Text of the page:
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first_imgRead Next Flags of SEA Games countries raised at Athletes Village But more than the numbers, what the 23-year-old cherishes the most were the learnings he had from coach Eric Altamirano.“I’ve really learned a lot from this Flying V team. I’m very thankful for the management, to our bosses, and to coach Eric — especially coach Eric because I learned a lot from his system. He really helped me a lot to be prepared for the PBA,” he said.As he braces for bigger challenges ahead, Teng shared that he’s taking this time to hone his craft as he raises the possibility of making the leap and joining the 2017 PBA Rookie Draft.“The time I have right now, I’ll work with my individual skills. I consistently work on my outside shooting and continue improving my basic skills. I need to do that so that I’ll be more prepared when I come to the PBA,” he said.ADVERTISEMENT WATCH: Streetboys show off slick dance moves in Vhong Navarro’s wedding Don’t miss out on the latest news and information. Trending Articles PLAY LIST 00:50Trending Articles02:49Robredo: True leaders perform well despite having ‘uninspiring’ boss00:50Trending Articles01:37Protesters burn down Iran consulate in Najaf01:47Panelo casts doubts on Robredo’s drug war ‘discoveries’01:29Police teams find crossbows, bows in HK university01:35Panelo suggests discounted SEA Games tickets for students02:42PH underwater hockey team aims to make waves in SEA Games LATEST STORIES UPLB exempted from SEA Games class suspension Teng, the leading contender for the Conference MVP award, rued what could have been a dream run for Flying V as it already reached great heights after being only the fourth team to sweep the eliminations.“It’s unfortunate. We knew we could’ve achieved more. But we just don’t know what happened. But that’s basketball and those things happen and we just have to learn from it,” he said.FEATURED STORIESSPORTSWATCH: Drones light up sky in final leg of SEA Games torch runSPORTSSEA Games: Philippines picks up 1st win in men’s water poloSPORTSMalditas save PH from shutoutThe failed championship campaign, though, does not diminish what Teng has achieved with the Thunder.Averaging a league-best 22.15 points, 6.85 rebounds, and 5.77 assists, Teng had a blast in one conference stay with Flying, recording the most triple-doubles in league history with three. JRU gets first streak, clobbers St. Benilde by 28center_img MOST READ SEA Games in Calabarzon safe, secure – Solcom chief LOOK: Venues for 2019 SEA Games Brace for potentially devastating typhoon approaching PH – NDRRMC Man sworn in as lawyer by judge who sentenced him to prison as a teen 20 years ago Catriona Gray spends Thanksgiving by preparing meals for people with illnesses View comments Jeron Teng. PBA IMAGESIt may have been a tough pill to swallow, but Jeron Teng acknowledged Centro Escolar University came out the better team against Flying V in their semifinals series.“I think they hit big shots in the late game. We also had open shots, but we just didn’t make it. It happens,” he said after the Thunder’s stunning exit in the 2017 PBA D-League Foundation Cup with a 72-67 Game 3 defeat to the Scorpions on Thursday.ADVERTISEMENTlast_img read more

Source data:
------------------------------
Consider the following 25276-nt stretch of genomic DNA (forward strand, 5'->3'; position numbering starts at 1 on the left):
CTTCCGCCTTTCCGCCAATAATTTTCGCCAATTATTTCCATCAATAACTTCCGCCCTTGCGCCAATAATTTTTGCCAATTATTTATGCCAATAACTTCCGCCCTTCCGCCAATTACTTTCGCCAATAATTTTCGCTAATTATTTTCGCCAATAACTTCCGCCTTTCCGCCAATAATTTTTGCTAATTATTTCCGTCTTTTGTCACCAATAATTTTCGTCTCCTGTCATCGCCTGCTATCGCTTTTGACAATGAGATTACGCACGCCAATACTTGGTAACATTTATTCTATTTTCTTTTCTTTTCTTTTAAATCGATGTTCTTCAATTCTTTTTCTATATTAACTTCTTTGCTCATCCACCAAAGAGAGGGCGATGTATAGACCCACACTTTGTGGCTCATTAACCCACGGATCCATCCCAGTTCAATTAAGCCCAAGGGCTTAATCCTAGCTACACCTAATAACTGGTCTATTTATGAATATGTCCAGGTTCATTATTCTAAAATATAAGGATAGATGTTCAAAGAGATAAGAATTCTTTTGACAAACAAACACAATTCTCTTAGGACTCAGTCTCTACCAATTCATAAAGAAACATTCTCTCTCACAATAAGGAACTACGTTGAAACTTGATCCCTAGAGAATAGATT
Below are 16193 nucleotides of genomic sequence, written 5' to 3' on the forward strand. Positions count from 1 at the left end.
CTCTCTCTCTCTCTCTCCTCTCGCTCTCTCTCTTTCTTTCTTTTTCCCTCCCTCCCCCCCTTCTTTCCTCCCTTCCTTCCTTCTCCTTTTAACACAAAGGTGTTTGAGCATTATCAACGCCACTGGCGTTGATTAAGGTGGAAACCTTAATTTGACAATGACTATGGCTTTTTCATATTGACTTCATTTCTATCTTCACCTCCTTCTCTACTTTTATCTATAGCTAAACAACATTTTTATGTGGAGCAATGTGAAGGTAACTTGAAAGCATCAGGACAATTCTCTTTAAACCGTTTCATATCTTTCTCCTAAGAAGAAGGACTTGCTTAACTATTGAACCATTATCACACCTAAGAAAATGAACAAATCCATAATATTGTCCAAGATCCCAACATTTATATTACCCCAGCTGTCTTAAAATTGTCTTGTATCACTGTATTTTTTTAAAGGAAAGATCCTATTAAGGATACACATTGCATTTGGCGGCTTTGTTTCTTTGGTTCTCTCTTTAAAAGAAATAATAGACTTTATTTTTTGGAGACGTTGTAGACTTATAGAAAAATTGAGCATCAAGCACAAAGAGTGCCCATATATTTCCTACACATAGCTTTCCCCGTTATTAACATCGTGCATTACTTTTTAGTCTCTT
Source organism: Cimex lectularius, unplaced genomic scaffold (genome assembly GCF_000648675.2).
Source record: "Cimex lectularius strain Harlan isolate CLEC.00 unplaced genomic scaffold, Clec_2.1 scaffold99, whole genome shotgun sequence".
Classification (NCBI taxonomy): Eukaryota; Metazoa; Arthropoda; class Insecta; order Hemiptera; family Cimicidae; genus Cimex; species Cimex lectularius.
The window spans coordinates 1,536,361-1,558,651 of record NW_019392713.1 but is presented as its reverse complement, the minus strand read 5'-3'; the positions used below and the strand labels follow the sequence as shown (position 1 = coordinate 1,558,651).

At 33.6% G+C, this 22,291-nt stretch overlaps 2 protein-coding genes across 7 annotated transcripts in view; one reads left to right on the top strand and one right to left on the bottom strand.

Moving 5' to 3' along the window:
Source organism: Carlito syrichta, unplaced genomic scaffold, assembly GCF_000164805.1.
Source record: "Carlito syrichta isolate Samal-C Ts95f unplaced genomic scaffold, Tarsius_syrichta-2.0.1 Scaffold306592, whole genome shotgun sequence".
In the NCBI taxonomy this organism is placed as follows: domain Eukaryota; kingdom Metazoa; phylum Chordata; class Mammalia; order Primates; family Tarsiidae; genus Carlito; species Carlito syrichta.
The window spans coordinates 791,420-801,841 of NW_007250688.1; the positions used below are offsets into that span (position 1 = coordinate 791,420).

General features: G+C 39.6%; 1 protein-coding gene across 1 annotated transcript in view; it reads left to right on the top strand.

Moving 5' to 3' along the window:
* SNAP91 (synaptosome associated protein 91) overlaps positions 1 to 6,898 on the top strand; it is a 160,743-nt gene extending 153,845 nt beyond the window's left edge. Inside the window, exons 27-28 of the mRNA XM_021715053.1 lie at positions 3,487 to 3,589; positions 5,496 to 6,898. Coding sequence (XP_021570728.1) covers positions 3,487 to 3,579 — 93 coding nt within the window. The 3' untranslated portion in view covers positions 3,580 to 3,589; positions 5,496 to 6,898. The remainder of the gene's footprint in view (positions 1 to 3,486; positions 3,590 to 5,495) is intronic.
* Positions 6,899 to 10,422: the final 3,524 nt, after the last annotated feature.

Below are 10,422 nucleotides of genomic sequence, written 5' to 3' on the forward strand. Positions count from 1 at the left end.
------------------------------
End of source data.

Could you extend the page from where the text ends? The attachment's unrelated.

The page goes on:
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first_imgSavanna Peers APTN National NewsCarolyn Bennett left the Liberal convention early Friday to head across town for a meeting with Manitoba Métis Federation.The meeting was scheduled to help push forward an irritant that has been around for nearly 150 years.news@aptn.calast_img